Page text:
Motorcycle Emptiness (Manic Street Preachers)

Motorcycle Emptiness

Question: Which group described themselves and their music from the outset as, “A mess of eyeliner and spray paint” and not long after said, “The most important thing we can do is get massive and throw it all away?” Well, they did get massive, They racked up 37 UK hit singles including two number ones, 13 albums including the 16-million selling double debut in 1992, lost a member a third of the way through their career and, in 2016 have recorded the official anthem for Wales’ Euro 2016 campaign. Answer, the Manic Street Preachers.

The band came together in Gwent, South Wales in 1986 with the original line-up being singer James Dean Bradfield, guitarist Nicky Wire, bass player Miles Woodward and drummer Sean Moore. Their roots were in punk but after a couple of years, Woodward felt they were drifting away from punk and quit. Wire moved from lead guitar to bass and within a few months their roadie and driver, Richey Edwards joined the band. He was not renowned for his musical talent, but his lyrics and design were a great asset.

It took five years until they gained any kind of success and it was a slow burn, You Love Us was their debut hit reaching the dizzy heights of number 62 in 1991, three months later Stay Beautiful reached number 40. The following year Slash ‘N’ Burn made it to number 20 and then came the song that I tell the story of this week, Motorcycle Emptiness.

The lyrics were written a few years earlier by both Wire and Edwards whilst still at University. The whole song was inspired by the 1975 S.E. Hinton’s novel Rumble Fish – a story for young adults all about bikers which fascinated both of them. “I used to come up with a chorus and Richey came up with a verse,” Wire explained, “and we’d say pretentious things to each other like we want to put Rumble Fish to music and make it sound like The Jesus and Mary Chain.”

In another interview with BBC Wales, “There were many incarnations of the song hanging around and you can probably get them on Manic bootlegs, but we wanted to write a lyrics like the Jesus and Mary Chain kind of biker and the freedom of the motorbike, Easy Rider kind of epic but it didn’t really actually morph into a fully-fledged song until we re-recorded it.” Edwards, at the time, added, “It was our first properly produced record.” A lot of the credit has to go to producer Steve Brown who spliced together two earlier Manic songs, Go Buzz Baby Go” (with which it shares the chord structure and the phrase Motorcycle Emptiness) and Behave Yourself Baby. James Dean Bradfield then transformed the hybrid with a guitar figure that came to him in a dream. Some of the words were also taken from the poem Neon Loneliness by Wire’s poet brother, Patrick Jones. Wire admitted, “This is the song that we thought would conquer the world. It was mad to think that a six minute song about alienation and despair could be a worldwide hit, but it made an impact everywhere we went and still does to this day. It’s hard to explain to anyone how good those times were. Some songs just flow but this one shows sometimes you really have to dig in to get something everlasting.”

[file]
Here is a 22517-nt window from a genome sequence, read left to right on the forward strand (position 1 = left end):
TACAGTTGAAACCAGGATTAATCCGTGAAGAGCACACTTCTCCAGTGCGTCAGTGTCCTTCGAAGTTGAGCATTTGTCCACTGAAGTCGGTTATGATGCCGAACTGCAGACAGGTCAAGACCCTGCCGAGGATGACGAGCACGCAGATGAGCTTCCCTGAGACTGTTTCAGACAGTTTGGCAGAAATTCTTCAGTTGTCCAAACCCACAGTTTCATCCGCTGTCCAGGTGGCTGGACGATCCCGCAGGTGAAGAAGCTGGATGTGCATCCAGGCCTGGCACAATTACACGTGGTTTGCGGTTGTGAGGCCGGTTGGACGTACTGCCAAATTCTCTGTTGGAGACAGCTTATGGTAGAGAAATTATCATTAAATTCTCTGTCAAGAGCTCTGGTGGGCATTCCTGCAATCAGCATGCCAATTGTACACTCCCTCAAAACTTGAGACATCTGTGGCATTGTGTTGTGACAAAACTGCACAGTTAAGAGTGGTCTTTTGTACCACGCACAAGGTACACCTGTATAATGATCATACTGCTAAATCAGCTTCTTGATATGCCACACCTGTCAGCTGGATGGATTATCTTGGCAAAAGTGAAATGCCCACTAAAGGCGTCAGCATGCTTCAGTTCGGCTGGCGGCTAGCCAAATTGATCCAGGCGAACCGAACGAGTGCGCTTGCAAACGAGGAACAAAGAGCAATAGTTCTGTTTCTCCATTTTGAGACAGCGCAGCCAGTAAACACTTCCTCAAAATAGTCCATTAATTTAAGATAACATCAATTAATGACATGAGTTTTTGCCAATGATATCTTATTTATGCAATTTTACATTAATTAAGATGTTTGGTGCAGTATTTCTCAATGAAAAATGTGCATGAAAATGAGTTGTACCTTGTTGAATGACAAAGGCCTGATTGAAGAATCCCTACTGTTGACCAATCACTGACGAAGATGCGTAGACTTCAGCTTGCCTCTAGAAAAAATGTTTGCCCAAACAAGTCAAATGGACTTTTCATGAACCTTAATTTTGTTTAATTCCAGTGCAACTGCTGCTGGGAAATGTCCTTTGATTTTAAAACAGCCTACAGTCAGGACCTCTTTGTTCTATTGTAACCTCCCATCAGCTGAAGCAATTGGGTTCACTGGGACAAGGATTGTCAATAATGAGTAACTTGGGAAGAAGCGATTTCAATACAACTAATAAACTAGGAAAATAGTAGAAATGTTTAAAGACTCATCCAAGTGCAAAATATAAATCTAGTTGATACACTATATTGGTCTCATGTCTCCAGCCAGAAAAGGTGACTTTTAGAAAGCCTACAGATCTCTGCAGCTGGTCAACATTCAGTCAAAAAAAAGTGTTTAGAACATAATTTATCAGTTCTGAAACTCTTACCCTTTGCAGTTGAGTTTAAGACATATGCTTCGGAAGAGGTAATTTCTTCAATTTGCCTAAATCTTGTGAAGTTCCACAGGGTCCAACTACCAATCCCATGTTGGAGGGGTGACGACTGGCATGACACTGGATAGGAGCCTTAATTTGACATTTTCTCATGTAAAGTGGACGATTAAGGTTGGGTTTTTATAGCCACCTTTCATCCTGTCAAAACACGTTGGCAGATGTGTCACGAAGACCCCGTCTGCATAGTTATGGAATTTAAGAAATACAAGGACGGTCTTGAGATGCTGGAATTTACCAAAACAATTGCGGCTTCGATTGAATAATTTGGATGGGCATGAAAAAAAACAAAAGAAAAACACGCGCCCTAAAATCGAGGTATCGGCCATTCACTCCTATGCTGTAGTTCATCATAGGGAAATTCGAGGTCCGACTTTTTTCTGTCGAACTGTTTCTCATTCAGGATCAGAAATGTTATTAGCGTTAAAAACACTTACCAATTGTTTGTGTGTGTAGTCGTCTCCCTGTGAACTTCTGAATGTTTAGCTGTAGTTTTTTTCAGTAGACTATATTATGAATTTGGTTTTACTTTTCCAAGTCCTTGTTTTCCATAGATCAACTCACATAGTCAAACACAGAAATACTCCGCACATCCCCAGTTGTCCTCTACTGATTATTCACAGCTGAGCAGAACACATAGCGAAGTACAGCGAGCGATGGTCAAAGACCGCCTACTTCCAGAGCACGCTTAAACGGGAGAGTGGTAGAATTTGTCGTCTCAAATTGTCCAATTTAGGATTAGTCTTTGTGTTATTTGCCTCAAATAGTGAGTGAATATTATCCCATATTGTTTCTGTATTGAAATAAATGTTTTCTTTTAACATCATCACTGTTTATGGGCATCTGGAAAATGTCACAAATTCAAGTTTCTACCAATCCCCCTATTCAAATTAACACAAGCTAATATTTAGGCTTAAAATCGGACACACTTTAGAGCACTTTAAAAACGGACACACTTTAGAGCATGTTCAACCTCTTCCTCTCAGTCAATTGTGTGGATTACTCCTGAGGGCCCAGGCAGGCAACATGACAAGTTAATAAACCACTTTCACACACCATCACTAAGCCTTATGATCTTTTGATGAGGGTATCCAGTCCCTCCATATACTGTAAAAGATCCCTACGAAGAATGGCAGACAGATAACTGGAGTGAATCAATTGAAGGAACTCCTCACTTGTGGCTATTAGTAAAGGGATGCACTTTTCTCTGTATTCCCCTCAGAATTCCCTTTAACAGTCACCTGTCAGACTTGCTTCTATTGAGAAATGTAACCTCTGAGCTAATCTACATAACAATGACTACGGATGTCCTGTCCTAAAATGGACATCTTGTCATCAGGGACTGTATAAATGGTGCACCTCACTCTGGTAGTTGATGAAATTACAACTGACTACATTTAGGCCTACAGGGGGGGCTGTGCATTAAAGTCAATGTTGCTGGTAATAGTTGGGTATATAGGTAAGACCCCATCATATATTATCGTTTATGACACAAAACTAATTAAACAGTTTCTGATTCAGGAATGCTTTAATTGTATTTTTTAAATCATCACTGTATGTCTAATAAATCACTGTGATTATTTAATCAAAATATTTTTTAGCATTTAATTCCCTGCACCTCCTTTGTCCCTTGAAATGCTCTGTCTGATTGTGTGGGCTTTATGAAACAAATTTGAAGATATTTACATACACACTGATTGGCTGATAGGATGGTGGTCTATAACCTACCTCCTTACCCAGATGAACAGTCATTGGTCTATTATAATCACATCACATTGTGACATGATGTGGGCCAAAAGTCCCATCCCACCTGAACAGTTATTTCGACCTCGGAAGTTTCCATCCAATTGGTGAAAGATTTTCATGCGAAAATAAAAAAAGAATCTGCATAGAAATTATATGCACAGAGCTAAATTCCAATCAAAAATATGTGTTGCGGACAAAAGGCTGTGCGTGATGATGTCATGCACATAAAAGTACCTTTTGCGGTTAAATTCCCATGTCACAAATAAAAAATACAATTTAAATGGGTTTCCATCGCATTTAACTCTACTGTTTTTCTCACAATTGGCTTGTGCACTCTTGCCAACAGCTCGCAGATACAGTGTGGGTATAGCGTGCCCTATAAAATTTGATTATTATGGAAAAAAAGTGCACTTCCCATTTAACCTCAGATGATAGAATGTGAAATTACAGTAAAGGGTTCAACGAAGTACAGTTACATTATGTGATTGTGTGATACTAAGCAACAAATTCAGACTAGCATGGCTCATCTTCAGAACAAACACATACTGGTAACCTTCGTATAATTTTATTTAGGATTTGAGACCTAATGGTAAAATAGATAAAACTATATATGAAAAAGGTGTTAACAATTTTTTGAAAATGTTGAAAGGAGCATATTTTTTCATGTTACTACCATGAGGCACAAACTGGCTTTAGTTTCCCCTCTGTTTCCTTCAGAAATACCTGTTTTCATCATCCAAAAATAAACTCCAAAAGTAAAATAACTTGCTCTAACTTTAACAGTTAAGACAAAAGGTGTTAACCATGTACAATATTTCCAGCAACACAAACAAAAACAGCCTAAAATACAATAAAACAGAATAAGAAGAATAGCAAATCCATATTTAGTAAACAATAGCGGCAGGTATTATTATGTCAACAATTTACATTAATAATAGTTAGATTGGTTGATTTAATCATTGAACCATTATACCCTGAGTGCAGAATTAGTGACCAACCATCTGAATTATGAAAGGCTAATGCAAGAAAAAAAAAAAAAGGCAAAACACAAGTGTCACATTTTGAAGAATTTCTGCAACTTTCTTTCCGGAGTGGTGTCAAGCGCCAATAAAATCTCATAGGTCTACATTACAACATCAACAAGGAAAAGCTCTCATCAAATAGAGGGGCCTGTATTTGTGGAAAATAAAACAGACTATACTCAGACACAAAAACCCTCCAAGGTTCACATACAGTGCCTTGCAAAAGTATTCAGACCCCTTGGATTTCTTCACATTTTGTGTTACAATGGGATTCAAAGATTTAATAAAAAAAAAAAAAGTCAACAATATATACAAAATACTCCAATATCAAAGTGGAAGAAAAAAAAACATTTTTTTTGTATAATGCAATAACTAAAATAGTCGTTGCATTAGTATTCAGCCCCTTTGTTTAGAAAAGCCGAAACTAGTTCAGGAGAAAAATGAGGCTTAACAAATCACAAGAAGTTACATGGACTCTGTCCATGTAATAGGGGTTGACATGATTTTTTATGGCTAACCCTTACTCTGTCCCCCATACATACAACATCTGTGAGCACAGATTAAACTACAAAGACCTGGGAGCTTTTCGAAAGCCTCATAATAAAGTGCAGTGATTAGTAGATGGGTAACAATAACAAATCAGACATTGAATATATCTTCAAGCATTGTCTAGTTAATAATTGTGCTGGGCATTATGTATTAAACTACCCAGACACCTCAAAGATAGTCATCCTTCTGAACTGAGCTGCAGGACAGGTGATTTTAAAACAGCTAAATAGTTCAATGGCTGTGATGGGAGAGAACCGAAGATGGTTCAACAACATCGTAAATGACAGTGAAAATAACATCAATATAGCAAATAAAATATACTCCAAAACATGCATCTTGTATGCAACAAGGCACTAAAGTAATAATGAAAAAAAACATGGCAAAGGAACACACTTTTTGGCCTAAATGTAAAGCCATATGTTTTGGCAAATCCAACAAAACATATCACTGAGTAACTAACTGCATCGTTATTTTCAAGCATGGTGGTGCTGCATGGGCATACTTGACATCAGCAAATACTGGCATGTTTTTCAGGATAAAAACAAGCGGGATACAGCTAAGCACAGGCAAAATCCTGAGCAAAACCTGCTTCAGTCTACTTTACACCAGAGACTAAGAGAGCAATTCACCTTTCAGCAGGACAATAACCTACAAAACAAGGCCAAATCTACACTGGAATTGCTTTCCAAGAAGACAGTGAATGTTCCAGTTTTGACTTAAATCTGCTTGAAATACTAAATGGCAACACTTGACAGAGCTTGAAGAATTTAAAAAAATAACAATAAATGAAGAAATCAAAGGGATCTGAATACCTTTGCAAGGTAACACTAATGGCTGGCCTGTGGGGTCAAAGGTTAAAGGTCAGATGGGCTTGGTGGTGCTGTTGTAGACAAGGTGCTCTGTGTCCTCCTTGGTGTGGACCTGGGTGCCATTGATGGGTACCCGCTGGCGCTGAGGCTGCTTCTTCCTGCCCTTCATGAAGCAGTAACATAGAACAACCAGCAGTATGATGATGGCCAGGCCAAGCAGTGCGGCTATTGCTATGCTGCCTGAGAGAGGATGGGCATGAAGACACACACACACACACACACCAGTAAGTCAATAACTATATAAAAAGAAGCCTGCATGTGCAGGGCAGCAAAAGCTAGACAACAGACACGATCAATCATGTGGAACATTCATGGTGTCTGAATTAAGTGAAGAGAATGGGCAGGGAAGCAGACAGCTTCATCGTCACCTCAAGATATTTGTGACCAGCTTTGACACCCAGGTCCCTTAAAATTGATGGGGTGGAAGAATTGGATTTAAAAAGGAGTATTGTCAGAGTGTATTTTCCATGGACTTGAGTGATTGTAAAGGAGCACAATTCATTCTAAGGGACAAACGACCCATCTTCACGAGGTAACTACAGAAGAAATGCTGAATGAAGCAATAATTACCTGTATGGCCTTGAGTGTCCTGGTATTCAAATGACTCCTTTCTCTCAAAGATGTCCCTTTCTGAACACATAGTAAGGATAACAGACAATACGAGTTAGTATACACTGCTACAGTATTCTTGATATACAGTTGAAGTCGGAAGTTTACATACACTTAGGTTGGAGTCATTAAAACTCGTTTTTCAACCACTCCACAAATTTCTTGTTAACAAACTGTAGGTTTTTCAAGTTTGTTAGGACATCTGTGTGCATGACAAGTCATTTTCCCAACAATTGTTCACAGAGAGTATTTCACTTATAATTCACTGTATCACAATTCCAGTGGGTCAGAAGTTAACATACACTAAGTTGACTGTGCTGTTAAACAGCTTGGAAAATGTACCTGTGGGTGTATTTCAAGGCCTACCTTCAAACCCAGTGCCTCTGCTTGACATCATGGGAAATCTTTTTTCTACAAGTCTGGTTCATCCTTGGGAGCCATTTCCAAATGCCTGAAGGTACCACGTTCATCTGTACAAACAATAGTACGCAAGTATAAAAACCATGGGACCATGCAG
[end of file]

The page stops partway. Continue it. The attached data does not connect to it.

The song’s video was filmed in Tokyo. Wire recalled in an interview with Mojo in 2012, “The scene where we’re driving the car – we’re actually being towed! Richey was the only one who could drive, but they wouldn’t let him. So he’s pretending – it’s like a Rod Steiger movie from the ’50s.”

Nicky dedicated the song to Albert Camus the philosopher who had a documented influence on Rumble Fish. The song received extra publicity in 2003 when an electro version of the hook was used by T-Mobile for an advertising campaign which upset a number of fans because they complained that it conflicted with the song’s anti-consumerism message where they call it a shallow dream.

It seemed at the time that Richey had issues with money and had been refused loans and became a troubled soul. His personal problems intensified as he also battled anorexia, self-harm and alcoholism. At the beginning of February 1995 Richey and James were due to fly to the USA for a promotional tour but Richey never showed up. On the 1st February he was staying at a hotel in London, checked out at 7am, withdrew £200 from his bank cashpoint and then drove to his apartment in Cardiff. There had been various sightings of him around the Newport area and one taxi driver picked him up and drove him around the valleys, visited Richey’s childhood home and at the end of the journey paid the driver the £68 fare in cash. Just like Elvis Presley many have claimed to have spotted him one being at a market in India. On 23rd November 2008, having been missing for over 13 and a half years, he was declared legally dead. He also becomes a member of the infamous 27 club.

In 2009 the Manic’s released their ninth album Journal for Plague Lovers, which reached number three and was composed entirely of lyrics that Richey left behind. His lyrics were meaningful and James suggested the reason on the Thisisyesterday.com website, “‪Richey was always much more into books and films than rock’n’roll and I think those art forms are much more idealised. I think they influenced the way he viewed life, and the way he thought it would be. Whenever I talk about Richey, I think of that quote from Rumble Fish, y’know ‘He’s merely miscast to play; he was born on the wrong side of the river; he has the ability to do anything he wants to do but he can’t find anything he wants to do.”

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